Fringe controversy: Performers weighing how to balance spontaneity with consent

CALGARY — When a performer at a Fake Mustache Drag King Troupe show sits in the lap of an audience member, the goal is to elicit shock from everyone in the bar except the person being cosied up to.

James Demers, who manages the Calgary group, said someone is planted in the audience or the artist sets ground rules with a patron ahead of time.

“If there’s going to be physical contact, we’d like people to be upfront about that,” he said. “The spontaneity makes for a great show, but we don’t ever want to make someone uncomfortable.”

Earlier this week, a performer at the Edmonton Fringe theatre festival sparked controversy after he pulled an audience member on stage during a racy variety show, grabbed him from behind and unbuttoned his shirt without consent. The man was so upset that he reported it to police, but no charges were laid.

Mike Delamont, who was in character as the “Scottish Drag Queen,” apologized and said he stopped as soon as he realized the man wasn’t on board. Delamont also said he’s volunteered for sensitivity training.

The Fringe has said he won’t be in Late Night Cabaret shows for the remainder of the festival.

At Fake Mustache shows, a bigger concern is keeping performers safe from drunk and grabby audience members, Demers said. Patrons are told ahead of time to follow a performer’s signals when tipping if it gets too touchy.

He said consent has always been discussed among theatre performers.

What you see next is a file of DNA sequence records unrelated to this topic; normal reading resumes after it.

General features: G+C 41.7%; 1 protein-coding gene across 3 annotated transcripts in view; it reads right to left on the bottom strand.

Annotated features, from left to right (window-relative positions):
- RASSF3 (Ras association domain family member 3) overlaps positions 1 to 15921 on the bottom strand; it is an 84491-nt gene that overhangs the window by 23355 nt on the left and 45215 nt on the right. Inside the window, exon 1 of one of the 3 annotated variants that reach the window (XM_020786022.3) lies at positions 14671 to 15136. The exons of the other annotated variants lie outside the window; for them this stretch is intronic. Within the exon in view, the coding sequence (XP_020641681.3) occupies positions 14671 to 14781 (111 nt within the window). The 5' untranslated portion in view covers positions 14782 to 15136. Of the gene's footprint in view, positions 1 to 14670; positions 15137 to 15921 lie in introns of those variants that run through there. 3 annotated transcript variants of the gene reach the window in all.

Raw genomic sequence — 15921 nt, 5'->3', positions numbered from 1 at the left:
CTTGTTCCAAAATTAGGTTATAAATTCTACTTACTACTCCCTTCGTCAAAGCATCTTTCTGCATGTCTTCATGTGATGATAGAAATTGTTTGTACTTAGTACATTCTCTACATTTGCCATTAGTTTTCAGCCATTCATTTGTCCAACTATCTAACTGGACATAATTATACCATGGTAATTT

“What has changed with the #MeToo movement is that we are now having these conversations with the general public.”

Lara Schmitz, a producer for the Dirty Laundry improvised live soap opera show in Calgary, said it’s not anything-goes in improv.

“Improv does not get any exception in the understanding of consent and respect,” she said.

“Those help to create stronger improvisations — and that is crucial to having a strong ensemble that can trust each other enough to play.”

She said actors are encouraged to seek consent while they’re in character — asking “may I kiss you” to their on-stage love interests instead of just going in for a smooch.

“If the person says no, you don’t kiss them.”

Sara Simpson, a co-artistic director at the Kinkonauts Improv Laboratory in Calgary, said performers have to silence their inner censors, but listen to their inner editors.

“If you judge yourself while you’re performing, you’ll just be silent on stage and nothing will be good enough,” she said.

“You still need to not be a jerk.”

In the rare instances when the Kinkonauts have an audience member come up on stage, they never pick the person whose hand is being reluctantly forced into the air by a friend, she said. They also won’t indulge people in the audience who yell obscene, offensive things for laughs and attention.

Before every show, she said, Kinkonauts tell their fellow troupe members what is and isn’t OK. That could mean not wanting to be touched in a certain part of their body or partaking in an overly violent scene.

“That might change from day to day,” she said. ”It might change based on who I’m performing with.”

Actively seeking consent does not equal prudishness, she suggested, recalling one scene where an all-women troupe clutched each other’s breasts in a chain.

“In the context of the scene and in the context of these long-standing relationships with these people, it worked, and it was great and it was empowering and it brought the house down.”

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